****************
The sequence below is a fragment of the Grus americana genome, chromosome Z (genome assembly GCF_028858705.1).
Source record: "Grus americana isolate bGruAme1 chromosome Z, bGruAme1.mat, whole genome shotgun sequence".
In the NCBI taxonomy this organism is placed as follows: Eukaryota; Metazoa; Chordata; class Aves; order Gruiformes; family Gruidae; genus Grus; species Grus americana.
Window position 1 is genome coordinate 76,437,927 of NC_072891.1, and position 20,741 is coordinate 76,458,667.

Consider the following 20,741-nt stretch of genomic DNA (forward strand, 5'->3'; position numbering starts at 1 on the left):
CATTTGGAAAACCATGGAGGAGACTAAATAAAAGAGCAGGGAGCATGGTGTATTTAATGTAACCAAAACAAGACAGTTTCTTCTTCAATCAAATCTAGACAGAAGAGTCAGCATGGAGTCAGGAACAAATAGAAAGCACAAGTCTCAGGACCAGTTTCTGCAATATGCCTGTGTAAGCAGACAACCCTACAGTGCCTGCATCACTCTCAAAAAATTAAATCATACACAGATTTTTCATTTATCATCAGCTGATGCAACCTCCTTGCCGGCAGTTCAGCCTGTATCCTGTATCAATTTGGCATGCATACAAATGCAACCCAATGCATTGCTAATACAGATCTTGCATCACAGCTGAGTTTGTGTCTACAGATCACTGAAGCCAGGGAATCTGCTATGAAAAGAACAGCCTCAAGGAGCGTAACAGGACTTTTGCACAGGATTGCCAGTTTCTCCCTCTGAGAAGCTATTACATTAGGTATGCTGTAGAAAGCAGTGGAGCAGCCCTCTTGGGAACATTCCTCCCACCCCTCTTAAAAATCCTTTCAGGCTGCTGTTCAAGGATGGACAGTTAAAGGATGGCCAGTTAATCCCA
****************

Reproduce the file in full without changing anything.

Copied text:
The sequence below is a fragment of the Grus americana genome, chromosome Z (genome assembly GCF_028858705.1).
Source record: "Grus americana isolate bGruAme1 chromosome Z, bGruAme1.mat, whole genome shotgun sequence".
In the NCBI taxonomy this organism is placed as follows: Eukaryota; Metazoa; Chordata; class Aves; order Gruiformes; family Gruidae; genus Grus; species Grus americana.
Window position 1 is genome coordinate 76,437,927 of NC_072891.1, and position 20,741 is coordinate 76,458,667.

Consider the following 20,741-nt stretch of genomic DNA (forward strand, 5'->3'; position numbering starts at 1 on the left):
CATTTGGAAAACCATGGAGGAGACTAAATAAAAGAGCAGGGAGCATGGTGTATTTAATGTAACCAAAACAAGACAGTTTCTTCTTCAATCAAATCTAGACAGAAGAGTCAGCATGGAGTCAGGAACAAATAGAAAGCACAAGTCTCAGGACCAGTTTCTGCAATATGCCTGTGTAAGCAGACAACCCTACAGTGCCTGCATCACTCTCAAAAAATTAAATCATACACAGATTTTTCATTTATCATCAGCTGATGCAACCTCCTTGCCGGCAGTTCAGCCTGTATCCTGTATCAATTTGGCATGCATACAAATGCAACCCAATGCATTGCTAATACAGATCTTGCATCACAGCTGAGTTTGTGTCTACAGATCACTGAAGCCAGGGAATCTGCTATGAAAAGAACAGCCTCAAGGAGCGTAACAGGACTTTTGCACAGGATTGCCAGTTTCTCCCTCTGAGAAGCTATTACATTAGGTATGCTGTAGAAAGCAGTGGAGCAGCCCTCTTGGGAACATTCCTCCCACCCCTCTTAAAAATCCTTTCAGGCTGCTGTTCAAGGATGGACAGTTAAAGGATGGCCAGTTAATCCCA